formerly Shakespeare and Company Books, now VIcarious Experience

Naked Lunch by William S.Burroughs. INSCRIBED BY BURRUOGHS

NAked Lunch by William S.Burroughs. Grove Press. fourteenth printing, 1980. 039417108X. rack-size paperback. INSCRIBED BY BURRUOGHS - "For Kent/ All the best/ William S. Burroughs/ October 27, 1980" You are not buying this for a beautiful book. It is heavily water stained with tanning to the paper. The binding is tight with no looseness to the pages, so a least you know the book won't fall apart. There is wear to the cover edges and there are some creases. This book may have never been fully opened let alone read, but that may be an irrelevancy given the rest of the condition of the book.

Naked Lunch (sometimes The Naked Lunch) is a novel by American writer William S. Burroughs, originally published in 1959. The book is structured as a series of loosely connected vignettes. Burroughs stated that the chapters are intended to be read in any order.[1] The reader follows the narration of junkie William Lee, who takes on various aliases, from the US to Mexico, eventually to Tangier and the dreamlike Interzone. The vignettes (which Burroughs called "routines") are drawn from Burroughs' own experience in these places, and his addiction to drugs (heroin, morphine, and while in Tangier, majoun (a strong marijuana confection) as well as a German opioid, brand name Eukodol, of which he wrote frequently).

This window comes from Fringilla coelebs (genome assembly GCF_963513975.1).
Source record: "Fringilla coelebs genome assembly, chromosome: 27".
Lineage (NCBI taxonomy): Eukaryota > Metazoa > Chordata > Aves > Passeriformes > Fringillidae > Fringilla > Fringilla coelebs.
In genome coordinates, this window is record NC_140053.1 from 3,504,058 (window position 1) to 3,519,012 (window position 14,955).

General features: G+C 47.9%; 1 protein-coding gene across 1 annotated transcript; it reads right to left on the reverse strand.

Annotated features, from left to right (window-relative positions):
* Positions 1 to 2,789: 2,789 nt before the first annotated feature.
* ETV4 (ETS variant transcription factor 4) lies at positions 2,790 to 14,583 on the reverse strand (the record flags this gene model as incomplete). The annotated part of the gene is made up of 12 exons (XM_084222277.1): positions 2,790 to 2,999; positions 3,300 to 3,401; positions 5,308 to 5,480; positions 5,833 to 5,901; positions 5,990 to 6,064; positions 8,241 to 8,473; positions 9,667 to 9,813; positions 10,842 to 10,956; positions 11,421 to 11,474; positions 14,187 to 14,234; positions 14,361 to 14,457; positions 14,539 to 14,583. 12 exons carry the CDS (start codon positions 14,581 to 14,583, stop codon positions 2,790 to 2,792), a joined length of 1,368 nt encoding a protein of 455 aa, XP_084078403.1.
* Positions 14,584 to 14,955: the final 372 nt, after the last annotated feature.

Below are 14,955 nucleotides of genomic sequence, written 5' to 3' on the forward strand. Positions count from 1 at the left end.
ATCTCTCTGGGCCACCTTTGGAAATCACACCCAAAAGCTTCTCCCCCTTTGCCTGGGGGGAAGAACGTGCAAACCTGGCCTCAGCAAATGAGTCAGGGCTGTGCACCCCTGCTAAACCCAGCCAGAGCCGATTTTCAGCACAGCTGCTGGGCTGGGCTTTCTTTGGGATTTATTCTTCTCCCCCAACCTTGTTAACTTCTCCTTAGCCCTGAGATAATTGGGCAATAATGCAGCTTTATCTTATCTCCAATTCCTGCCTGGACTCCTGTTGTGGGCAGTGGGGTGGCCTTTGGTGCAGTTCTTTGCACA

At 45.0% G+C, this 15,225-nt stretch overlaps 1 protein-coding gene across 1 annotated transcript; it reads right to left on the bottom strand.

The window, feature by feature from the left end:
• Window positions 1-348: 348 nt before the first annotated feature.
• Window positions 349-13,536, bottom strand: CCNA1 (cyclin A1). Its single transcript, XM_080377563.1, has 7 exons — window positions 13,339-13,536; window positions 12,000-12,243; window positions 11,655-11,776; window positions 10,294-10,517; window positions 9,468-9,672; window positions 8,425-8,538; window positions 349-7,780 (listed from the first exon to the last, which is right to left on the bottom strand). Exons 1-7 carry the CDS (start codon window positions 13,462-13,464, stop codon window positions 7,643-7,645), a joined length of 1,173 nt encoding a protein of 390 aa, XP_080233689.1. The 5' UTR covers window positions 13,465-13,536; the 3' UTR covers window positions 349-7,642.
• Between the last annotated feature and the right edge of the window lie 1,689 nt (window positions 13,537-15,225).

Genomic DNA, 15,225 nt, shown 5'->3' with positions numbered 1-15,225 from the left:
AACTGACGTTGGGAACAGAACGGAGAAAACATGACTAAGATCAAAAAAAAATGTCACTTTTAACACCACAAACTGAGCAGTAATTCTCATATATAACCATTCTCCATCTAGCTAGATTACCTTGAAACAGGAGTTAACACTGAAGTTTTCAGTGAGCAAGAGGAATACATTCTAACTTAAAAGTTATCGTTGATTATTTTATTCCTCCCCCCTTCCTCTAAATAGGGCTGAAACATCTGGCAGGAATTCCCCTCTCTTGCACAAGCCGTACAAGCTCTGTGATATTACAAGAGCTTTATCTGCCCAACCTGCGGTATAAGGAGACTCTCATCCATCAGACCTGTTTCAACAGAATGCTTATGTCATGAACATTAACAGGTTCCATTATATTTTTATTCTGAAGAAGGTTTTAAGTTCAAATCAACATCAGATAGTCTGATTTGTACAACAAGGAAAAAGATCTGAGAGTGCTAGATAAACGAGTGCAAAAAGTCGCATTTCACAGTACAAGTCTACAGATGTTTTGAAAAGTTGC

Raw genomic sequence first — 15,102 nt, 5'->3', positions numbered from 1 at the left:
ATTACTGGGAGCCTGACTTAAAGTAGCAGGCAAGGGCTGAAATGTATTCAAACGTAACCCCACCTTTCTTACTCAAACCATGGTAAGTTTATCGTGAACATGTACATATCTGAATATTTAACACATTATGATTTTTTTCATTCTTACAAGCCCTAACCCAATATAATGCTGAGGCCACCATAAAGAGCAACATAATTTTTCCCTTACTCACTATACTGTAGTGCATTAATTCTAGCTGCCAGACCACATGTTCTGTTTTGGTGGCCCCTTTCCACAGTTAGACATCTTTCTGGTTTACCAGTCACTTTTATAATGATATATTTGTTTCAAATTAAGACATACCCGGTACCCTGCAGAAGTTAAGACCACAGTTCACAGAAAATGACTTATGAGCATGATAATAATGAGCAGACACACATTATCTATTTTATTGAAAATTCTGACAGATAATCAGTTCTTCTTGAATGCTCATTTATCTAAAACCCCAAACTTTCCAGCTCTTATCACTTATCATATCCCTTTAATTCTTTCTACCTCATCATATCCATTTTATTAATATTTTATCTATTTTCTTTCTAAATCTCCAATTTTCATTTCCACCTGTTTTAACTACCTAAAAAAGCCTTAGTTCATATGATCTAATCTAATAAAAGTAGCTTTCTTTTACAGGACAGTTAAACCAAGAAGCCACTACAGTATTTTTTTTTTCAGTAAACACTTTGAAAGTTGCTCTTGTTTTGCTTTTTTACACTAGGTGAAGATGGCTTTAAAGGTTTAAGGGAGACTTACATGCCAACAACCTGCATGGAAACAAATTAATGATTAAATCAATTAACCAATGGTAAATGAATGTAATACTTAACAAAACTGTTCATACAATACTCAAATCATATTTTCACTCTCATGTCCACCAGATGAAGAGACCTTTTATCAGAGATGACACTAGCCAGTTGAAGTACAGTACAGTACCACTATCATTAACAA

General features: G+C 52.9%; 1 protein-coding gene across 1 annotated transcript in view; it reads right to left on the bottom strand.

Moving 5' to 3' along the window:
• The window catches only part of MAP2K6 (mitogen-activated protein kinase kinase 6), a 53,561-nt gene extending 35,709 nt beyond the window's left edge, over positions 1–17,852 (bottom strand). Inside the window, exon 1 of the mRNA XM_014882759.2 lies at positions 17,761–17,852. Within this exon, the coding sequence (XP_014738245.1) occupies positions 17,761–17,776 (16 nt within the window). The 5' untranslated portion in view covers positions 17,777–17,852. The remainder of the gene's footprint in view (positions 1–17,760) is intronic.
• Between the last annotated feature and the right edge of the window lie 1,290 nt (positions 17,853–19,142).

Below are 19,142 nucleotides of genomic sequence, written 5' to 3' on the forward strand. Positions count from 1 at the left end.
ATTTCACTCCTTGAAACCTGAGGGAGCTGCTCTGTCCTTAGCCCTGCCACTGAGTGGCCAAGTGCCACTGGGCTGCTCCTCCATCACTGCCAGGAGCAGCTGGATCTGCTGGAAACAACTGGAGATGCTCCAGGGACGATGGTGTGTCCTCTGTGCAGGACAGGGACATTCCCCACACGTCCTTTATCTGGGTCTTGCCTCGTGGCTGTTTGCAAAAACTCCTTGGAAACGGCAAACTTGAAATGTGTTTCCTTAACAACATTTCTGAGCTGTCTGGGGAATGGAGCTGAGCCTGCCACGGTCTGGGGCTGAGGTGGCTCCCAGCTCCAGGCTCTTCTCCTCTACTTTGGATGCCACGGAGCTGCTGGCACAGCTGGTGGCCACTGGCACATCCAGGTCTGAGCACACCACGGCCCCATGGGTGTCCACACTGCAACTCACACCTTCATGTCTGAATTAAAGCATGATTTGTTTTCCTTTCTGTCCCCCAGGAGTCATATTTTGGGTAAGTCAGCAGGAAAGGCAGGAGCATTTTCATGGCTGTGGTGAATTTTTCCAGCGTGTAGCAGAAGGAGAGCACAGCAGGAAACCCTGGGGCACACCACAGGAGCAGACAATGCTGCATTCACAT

The book was originally published with the title The Naked Lunch in Paris in July 1959 by Olympia Press. Because of US obscenity laws,[5] a complete American edition (by Grove Press) did not follow until 1962. It was titled Naked Lunch and was substantially different from the Olympia Press edition, because it was based on an earlier 1958 manuscript in Allen Ginsberg's possession.[6] The article "the" in the title was never intended by the author, but added by the editors of the Olympia Press 1959 edition. Nonetheless The Naked Lunch remained the title used for the 1968 and 1974 Corgi Books editions, and the novel is often known by the alternative name, especially in the UK where these editions circulated. (Wikipedia) AI06b